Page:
In 2017, reality took a massive swipe at the wobbly optimism of technology progressives. Echoing wider soul searching over technology’s polarizing role in politics and society, the education technology scene has been doing its own reckoning.
As the bubbly enthusiasm in the democratizing power of platforms like Massive Open Online Courses (MOOCs) and Khan Academy quietly wanes, we’ve seen more attention to digital inequity like the homework gap and gender discrimination in coding careers.
Concerned that current technologies may not be closing equity gaps, a group of educators, researchers, developers and funders gathered over the course of this past year to consider how we might do better. Here’s some of what we learned about the challenges and opportunities in mobilizing new technologies to address educational equity.
A Rising Tide of Inequality
Edtech efforts at broadening access to opportunity often falter when running up against entrenched forms of inequity and discrimination. As an anthropologist and learning scientist who has studied many edtech movements over the years, I recognize a familiar pattern of technology-fueled optimism being squashed by entrenched social and cultural structures. Innovators tend to over-estimate how disruptive technology can be on its own, and under-estimate how resilient educational institutions are to fundamental change.
Justin Reich, Executive Director of the MIT Teaching Systems Lab, and I summarized this existing evidence in our report that resulted from the series of meetings this past year, “From Good Intentions to Real Outcomes: Equity by Design in Learning Technologies.”
Here are a few causes for concern that we highlighted:
Same Technology, Unequal Schools: In his dissertation at UC Irvine, Matt Rafalow studied three high schools in Southern California serving different populations of students. He found that only the school serving elite students embraced the more creative and personally empowering use of technology. This was despite the fact that all three schools had the same levels of technology access.
Open ≠ Equitable: An analysis by John Hansen and Justin Reich of U.S. census data in relation to free EdX courses at Harvard and MIT showed that those who take these courses are more affluent and educated than typical Americans.
Social and Cultural Forces Derail Good Intentions: A study by Vikki Katz and Carmen Gonzales of Connect2Compete, a broadband subsidy program, saw low uptake among the low-income families it was designed to serve because it didn’t take into account their local circumstances and concerns. For example, in contrast to those in other states, many immigrant families in Arizona feared state surveillance through school-issued laptops.
In other words, even efforts designed to promote equity can contribute to a widening gap. Hansen and Reich describe this as a “rising tide” scenario where edtech gives more advantage to those with higher socioeconomic status and greater access to education, technology, and economic resources.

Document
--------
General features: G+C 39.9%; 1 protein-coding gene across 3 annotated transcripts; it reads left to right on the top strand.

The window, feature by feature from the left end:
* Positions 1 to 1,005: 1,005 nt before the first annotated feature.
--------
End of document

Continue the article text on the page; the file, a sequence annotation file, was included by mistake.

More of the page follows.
Bright Spots That Rekindle Hope
Our report describes what we’ve learned from our failures, as well as promising equity-enhancing innovations and approaches.
Despite the sobering findings, 2017 offered some notable bright spots. Record numbers of youth from groups underrepresented in the technology profession took the AP computer science exam this past year, and Khan Academy SAT test prep programs are showing early promising results, potentially delivering on the intended goal of democratizing access to test prep. The CS4All movement is thriving, and the Scratch platform for creative coding marked its 10th anniversary with record numbers of students connecting from schools serving young people from all walks of life.
Here’s what the education community—of educators, entrepreneurs, funders, researchers and nonprofits—can do better:
Unite Around Shared Purpose: When initiatives are co-developed and co-facilitated with stakeholders, they are more likely to be better attuned to the social and cultural contexts of the populations they are meant to serve.
Align Home, School, and Community: While affluent students often have tech-savvy parents and the latest technology at home, less-resourced students can’t count on these supports. One fruitful strategy for reducing the gap is building the capacity of parents and mentors alongside that of children.
Connect to the Interests and Identities of Minority Children and Youth: Learning communities can be exclusionary when they reflect a dominant culture that is exclusionary to outsiders, but they can also be safe spaces for minority children and youth if they reflect their culture and identity.
Target the Needs of Subgroups: Rather than try to create a universal solution, programs that target the neediest groups can be effective at closing gaps. These can include strategies such as addressing stereotype threat, and addressing costs that matter more to low-income groups.
On their own, the products and services created by the edtech industry will not close the massive opportunity gaps that we face in the U.S. and globally. But, I do hope that 2018 will see a greater emphasis on coalition-building and renewed attention to how edtech can best contribute to this broader challenge.